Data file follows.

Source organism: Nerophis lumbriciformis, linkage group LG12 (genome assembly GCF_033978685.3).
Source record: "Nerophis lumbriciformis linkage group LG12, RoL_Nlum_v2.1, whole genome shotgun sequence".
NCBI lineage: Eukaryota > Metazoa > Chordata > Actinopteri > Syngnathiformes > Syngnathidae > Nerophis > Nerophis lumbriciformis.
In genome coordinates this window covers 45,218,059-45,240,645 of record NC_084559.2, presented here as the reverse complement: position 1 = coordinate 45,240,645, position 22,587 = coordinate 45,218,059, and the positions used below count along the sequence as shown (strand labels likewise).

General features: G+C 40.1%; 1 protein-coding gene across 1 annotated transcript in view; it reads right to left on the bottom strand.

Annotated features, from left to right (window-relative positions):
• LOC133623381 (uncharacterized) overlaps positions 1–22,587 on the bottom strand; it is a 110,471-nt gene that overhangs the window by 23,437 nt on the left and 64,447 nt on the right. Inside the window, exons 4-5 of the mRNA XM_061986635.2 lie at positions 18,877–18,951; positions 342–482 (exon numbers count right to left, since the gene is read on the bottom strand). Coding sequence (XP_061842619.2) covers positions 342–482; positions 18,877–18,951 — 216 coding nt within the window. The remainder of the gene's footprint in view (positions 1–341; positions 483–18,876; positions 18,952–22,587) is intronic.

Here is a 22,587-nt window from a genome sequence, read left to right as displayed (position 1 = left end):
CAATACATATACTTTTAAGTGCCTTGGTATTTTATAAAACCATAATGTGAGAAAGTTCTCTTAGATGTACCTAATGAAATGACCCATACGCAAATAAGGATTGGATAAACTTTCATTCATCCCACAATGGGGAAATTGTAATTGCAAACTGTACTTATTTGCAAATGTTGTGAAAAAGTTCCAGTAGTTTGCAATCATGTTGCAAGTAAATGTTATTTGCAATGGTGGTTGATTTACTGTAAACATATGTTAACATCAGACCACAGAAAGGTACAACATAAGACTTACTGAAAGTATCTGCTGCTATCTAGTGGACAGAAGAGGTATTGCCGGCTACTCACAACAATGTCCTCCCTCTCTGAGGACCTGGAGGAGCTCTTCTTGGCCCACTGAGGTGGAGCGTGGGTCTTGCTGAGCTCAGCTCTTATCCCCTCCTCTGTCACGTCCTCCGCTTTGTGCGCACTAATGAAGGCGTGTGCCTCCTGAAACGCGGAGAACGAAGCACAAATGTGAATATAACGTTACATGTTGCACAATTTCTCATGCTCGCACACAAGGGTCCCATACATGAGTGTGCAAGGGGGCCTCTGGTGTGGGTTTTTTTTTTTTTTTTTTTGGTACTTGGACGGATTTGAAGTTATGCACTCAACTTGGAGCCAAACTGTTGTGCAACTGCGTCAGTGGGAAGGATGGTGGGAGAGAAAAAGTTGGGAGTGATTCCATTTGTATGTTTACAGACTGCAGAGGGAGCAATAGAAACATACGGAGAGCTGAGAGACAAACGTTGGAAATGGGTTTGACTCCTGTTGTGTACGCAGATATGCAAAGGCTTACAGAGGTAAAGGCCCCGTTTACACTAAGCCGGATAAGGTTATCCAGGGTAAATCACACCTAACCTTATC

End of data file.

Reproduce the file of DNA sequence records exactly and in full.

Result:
Source organism: Nerophis lumbriciformis, linkage group LG12 (genome assembly GCF_033978685.3).
Source record: "Nerophis lumbriciformis linkage group LG12, RoL_Nlum_v2.1, whole genome shotgun sequence".
NCBI lineage: Eukaryota > Metazoa > Chordata > Actinopteri > Syngnathiformes > Syngnathidae > Nerophis > Nerophis lumbriciformis.
In genome coordinates this window covers 45,218,059-45,240,645 of record NC_084559.2, presented here as the reverse complement: position 1 = coordinate 45,240,645, position 22,587 = coordinate 45,218,059, and the positions used below count along the sequence as shown (strand labels likewise).

General features: G+C 40.1%; 1 protein-coding gene across 1 annotated transcript in view; it reads right to left on the bottom strand.

Annotated features, from left to right (window-relative positions):
• LOC133623381 (uncharacterized) overlaps positions 1–22,587 on the bottom strand; it is a 110,471-nt gene that overhangs the window by 23,437 nt on the left and 64,447 nt on the right. Inside the window, exons 4-5 of the mRNA XM_061986635.2 lie at positions 18,877–18,951; positions 342–482 (exon numbers count right to left, since the gene is read on the bottom strand). Coding sequence (XP_061842619.2) covers positions 342–482; positions 18,877–18,951 — 216 coding nt within the window. The remainder of the gene's footprint in view (positions 1–341; positions 483–18,876; positions 18,952–22,587) is intronic.

Here is a 22,587-nt window from a genome sequence, read left to right as displayed (position 1 = left end):
CAATACATATACTTTTAAGTGCCTTGGTATTTTATAAAACCATAATGTGAGAAAGTTCTCTTAGATGTACCTAATGAAATGACCCATACGCAAATAAGGATTGGATAAACTTTCATTCATCCCACAATGGGGAAATTGTAATTGCAAACTGTACTTATTTGCAAATGTTGTGAAAAAGTTCCAGTAGTTTGCAATCATGTTGCAAGTAAATGTTATTTGCAATGGTGGTTGATTTACTGTAAACATATGTTAACATCAGACCACAGAAAGGTACAACATAAGACTTACTGAAAGTATCTGCTGCTATCTAGTGGACAGAAGAGGTATTGCCGGCTACTCACAACAATGTCCTCCCTCTCTGAGGACCTGGAGGAGCTCTTCTTGGCCCACTGAGGTGGAGCGTGGGTCTTGCTGAGCTCAGCTCTTATCCCCTCCTCTGTCACGTCCTCCGCTTTGTGCGCACTAATGAAGGCGTGTGCCTCCTGAAACGCGGAGAACGAAGCACAAATGTGAATATAACGTTACATGTTGCACAATTTCTCATGCTCGCACACAAGGGTCCCATACATGAGTGTGCAAGGGGGCCTCTGGTGTGGGTTTTTTTTTTTTTTTTTTTGGTACTTGGACGGATTTGAAGTTATGCACTCAACTTGGAGCCAAACTGTTGTGCAACTGCGTCAGTGGGAAGGATGGTGGGAGAGAAAAAGTTGGGAGTGATTCCATTTGTATGTTTACAGACTGCAGAGGGAGCAATAGAAACATACGGAGAGCTGAGAGACAAACGTTGGAAATGGGTTTGACTCCTGTTGTGTACGCAGATATGCAAAGGCTTACAGAGGTAAAGGCCCCGTTTACACTAAGCCGGATAAGGTTATCCAGGGTAAATCACACCTAACCTTATC